JVC HM-DH30000U for $160 should I get it?

Discussion in 'Playback Devices' started by David_Moechnig, Jul 17, 2004.

  1. David_Moechnig

    David_Moechnig Stunt Coordinator

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    The thread title pretty much sums it up. A local Sears store has their demo JVC HM-DH30000U DTHEATER DVHS deck for sale for $160 + tax. Would this be a good buy or is DVHS a dying breed? I saw this thing there a few months back that they were selling for $250 and I thought that was a good deal but I'm having a hard time passing up on this deal. The salesman that I talked to last night didn't even know what it was, he said that $160 is way to much for a VCR.
     
  2. Benson R

    Benson R Supporting Actor

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    I dont think dvhs is dying, but it looks like its not moving beyond being a niche format. And once hd dvd comes out it will probably die a quick death. But since thats not happening for another couple years, dvhs looks to be your ownly option for prerecorded hd content.

    160 sounds like a great price for that deck, however if you read the threads there have been a lot of problems with that particular model. I would make sure there is a decent return period on it before buying.
     
  3. Jay Blair

    Jay Blair Second Unit

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    The 30K is definitely worth buying for $160, but I would only buy it if you can get an extended warranty with it for a reasonable price (at least a 2 year extended warranty). I normally don't get extended warranties, but did get one when I bought my 30k due to all the problems that have been reported. Supposedly most of the issues have been resolved in later releases of the 30k, but with a demo unit, you don't know how much use it got and probably won't be able to tell if it was one fo the later "fixed" units.
     
  4. David_Moechnig

    David_Moechnig Stunt Coordinator

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    Sounds like I should go ahead and pick it up. However, I'm going to pass on the extended warranty since I don't have an HDTV yet. That will be my first big purchase when I get done with my B.S.M.E. in December. I just happened to see it there and thought it was a pretty good deal. I'lll probably wait another month or so and see if they drop the price again. Is there any other way to record OTA HD programming in 1080i? I would think that a PVR would have a hard time recording HDTV in full resolution. I'm not too well versed in all this stuff yet so forgive me for my negligence.
     
  5. Rachael B

    Rachael B Producer

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    Don't think twice, buy the deck! It plays/records all of the VHS formats. 1080i recording are only possible through the Firewire input. The newest digital cable boxes are all featuring Firewires as do some OTA set-top boxes. 480i recordings are possible through the S-video inputs and even they'll beat the hell out of any S-VHS decks. D-VHS will automatically record the aspect ratio that it is presented with. That's easy and advantageous, IMO.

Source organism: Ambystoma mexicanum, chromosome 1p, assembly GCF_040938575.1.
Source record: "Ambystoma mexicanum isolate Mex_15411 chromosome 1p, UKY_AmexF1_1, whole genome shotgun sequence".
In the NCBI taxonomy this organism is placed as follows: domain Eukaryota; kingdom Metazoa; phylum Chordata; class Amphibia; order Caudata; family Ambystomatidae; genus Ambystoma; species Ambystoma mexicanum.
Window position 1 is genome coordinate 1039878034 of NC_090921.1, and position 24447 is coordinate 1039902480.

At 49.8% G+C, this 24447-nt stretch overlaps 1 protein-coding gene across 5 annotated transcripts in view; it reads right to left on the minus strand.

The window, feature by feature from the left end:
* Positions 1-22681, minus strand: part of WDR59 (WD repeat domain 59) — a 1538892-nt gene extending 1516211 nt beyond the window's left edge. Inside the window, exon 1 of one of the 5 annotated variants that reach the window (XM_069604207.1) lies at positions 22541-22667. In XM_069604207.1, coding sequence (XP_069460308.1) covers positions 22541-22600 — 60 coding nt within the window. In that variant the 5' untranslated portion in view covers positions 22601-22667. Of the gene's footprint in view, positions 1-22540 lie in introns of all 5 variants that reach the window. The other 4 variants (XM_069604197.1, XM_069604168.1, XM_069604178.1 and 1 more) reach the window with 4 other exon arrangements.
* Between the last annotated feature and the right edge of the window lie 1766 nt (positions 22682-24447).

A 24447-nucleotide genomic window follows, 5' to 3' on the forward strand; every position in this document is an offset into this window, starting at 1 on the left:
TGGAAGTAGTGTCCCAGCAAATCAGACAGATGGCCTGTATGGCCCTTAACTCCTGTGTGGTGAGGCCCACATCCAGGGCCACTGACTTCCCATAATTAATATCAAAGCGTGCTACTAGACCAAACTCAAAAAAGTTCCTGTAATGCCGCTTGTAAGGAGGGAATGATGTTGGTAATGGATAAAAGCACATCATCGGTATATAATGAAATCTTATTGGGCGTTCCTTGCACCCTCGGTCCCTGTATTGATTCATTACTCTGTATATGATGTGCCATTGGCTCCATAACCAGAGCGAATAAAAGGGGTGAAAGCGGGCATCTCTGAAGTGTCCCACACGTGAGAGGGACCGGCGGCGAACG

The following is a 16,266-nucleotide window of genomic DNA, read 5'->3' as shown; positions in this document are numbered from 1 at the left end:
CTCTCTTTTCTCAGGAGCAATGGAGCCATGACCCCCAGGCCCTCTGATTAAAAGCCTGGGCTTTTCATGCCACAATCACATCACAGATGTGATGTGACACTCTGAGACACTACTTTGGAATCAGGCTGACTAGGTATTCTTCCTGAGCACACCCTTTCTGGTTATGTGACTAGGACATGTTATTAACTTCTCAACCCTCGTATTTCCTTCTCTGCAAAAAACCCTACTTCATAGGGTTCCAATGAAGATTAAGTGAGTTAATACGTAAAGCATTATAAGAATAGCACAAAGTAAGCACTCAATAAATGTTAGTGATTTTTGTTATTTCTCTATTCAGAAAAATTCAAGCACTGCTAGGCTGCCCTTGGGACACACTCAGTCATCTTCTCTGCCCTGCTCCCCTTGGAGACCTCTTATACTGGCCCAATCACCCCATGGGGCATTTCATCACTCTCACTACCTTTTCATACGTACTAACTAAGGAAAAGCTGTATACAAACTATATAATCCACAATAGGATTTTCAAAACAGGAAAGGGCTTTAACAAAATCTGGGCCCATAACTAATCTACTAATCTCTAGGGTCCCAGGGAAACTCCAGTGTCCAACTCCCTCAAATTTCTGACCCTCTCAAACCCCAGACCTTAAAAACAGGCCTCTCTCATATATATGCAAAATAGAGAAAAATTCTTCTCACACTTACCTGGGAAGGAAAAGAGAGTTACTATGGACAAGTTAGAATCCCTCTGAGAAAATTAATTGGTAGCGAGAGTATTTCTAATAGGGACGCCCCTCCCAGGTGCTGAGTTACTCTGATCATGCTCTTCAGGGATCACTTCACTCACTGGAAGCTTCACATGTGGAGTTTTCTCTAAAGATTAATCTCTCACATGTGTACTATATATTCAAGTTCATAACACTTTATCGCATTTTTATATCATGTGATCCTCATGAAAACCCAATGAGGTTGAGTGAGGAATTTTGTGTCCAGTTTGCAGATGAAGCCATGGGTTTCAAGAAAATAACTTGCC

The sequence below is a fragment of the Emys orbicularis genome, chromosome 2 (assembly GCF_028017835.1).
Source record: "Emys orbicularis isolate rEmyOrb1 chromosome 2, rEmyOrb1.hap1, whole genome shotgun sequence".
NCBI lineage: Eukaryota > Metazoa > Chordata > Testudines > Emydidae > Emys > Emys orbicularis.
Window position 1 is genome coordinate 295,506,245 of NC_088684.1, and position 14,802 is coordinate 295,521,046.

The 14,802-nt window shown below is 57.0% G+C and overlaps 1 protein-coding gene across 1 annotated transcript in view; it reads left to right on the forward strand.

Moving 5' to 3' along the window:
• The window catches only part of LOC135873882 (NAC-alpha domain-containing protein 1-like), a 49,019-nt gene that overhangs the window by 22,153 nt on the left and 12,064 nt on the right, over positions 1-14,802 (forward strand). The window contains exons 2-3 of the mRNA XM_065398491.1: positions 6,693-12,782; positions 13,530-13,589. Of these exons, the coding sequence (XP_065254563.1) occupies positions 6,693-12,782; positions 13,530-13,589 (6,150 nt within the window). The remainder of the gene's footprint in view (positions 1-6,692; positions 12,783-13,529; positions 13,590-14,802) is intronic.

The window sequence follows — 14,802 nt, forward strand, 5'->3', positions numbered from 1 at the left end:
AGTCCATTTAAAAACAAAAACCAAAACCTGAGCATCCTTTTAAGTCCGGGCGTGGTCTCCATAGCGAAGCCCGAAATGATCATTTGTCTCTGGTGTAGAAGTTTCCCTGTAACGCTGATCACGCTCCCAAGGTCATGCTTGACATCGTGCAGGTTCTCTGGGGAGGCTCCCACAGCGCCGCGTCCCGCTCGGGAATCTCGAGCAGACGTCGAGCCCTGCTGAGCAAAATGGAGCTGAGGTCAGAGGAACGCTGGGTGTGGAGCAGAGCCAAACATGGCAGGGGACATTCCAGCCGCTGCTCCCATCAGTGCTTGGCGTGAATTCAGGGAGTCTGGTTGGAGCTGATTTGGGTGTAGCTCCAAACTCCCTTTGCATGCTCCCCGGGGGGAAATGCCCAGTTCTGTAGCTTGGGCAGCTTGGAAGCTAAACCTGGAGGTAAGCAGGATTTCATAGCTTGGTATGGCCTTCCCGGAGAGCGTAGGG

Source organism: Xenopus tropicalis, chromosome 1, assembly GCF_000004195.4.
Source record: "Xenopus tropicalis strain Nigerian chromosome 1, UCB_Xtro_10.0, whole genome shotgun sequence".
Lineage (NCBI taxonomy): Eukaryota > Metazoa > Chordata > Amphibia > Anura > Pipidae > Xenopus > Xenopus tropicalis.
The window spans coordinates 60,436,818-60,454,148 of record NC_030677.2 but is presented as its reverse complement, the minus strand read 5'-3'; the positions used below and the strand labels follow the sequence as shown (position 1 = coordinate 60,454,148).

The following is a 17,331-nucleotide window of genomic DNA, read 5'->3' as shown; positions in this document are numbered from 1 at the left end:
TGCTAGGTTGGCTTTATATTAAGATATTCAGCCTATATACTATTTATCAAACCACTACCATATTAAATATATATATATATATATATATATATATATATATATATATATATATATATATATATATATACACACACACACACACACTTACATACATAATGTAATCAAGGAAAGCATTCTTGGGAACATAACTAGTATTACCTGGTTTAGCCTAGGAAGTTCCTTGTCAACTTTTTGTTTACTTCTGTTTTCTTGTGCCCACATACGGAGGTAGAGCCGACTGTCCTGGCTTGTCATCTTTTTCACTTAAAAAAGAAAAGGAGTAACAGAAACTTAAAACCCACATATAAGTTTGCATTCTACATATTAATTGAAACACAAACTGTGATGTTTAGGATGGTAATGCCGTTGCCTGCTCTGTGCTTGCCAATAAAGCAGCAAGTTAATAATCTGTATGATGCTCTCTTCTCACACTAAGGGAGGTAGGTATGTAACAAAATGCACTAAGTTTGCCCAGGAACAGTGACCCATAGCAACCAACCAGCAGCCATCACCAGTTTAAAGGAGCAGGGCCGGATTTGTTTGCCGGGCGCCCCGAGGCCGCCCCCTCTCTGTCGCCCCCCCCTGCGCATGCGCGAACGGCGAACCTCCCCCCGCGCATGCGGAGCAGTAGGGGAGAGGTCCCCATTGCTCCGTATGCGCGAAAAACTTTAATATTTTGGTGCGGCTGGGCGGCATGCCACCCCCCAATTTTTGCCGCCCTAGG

The only thing hard about D-VHS is keeping the heads clean enough. D-VHS demands very clean heads. I use a regular head cleaning tape followed by an abrasive head polishing tape after about every 8 hours of use.

    People are always on about how wonderful that HD-disc recording is going to be. It may well be so, someday. Blu-Ray recorders cost about $4000 in Japan now. I imagine that blank software is purr-dy expensive too...? The days of relatively inexpensive HD-disc recording might be fairly far into the future? One-hundred and sixty dollars sounds like a bargain to me!

    Buy the deck, test it, then put it up till you get your first HD set. Maybe pick-up a D-Theater tape or two for the day your HD set arrives. Maybe pick up some blank D-VHS tapes too...?

    That's what I think anyway...[​IMG]
     
  6. Jack Briggs

    Jack Briggs Executive Producer

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    Yes, that's a good price.

    Despite receiving an almost crusade-like push from Widescreen Review a couple of years ago and despite its being the only means of screening prerecorded films in high def, D-Theater just cannot catch on in a marketplace that overwhelmingly prefers optical-disc formats. So, D-VHS is going to remain nothing more than a niche format in this environment, no matter that if offers the best picture quality thus far in a prerecorded format.

    But now we have high def-capable personal video recorders for recording movies, say on HDnet or Showtime, in the home. Blu-ray is on the market in Japan. So there's no telling what the immediate future holds.
     
  7. Jerome Grate

    Jerome Grate Cinematographer

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    I agree with all the posts, for that price, it's a worth while purchase.
     
  8. brentl

    brentl Cinematographer

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    "Despite receiving an almost crusade-like push from Widescreen Review a couple of years ago "

    I remember that Jack, they made it sound like the second coming. I think most people said "forget it" when they realized they had to fast forward and rewind everything and it seemed like a step back.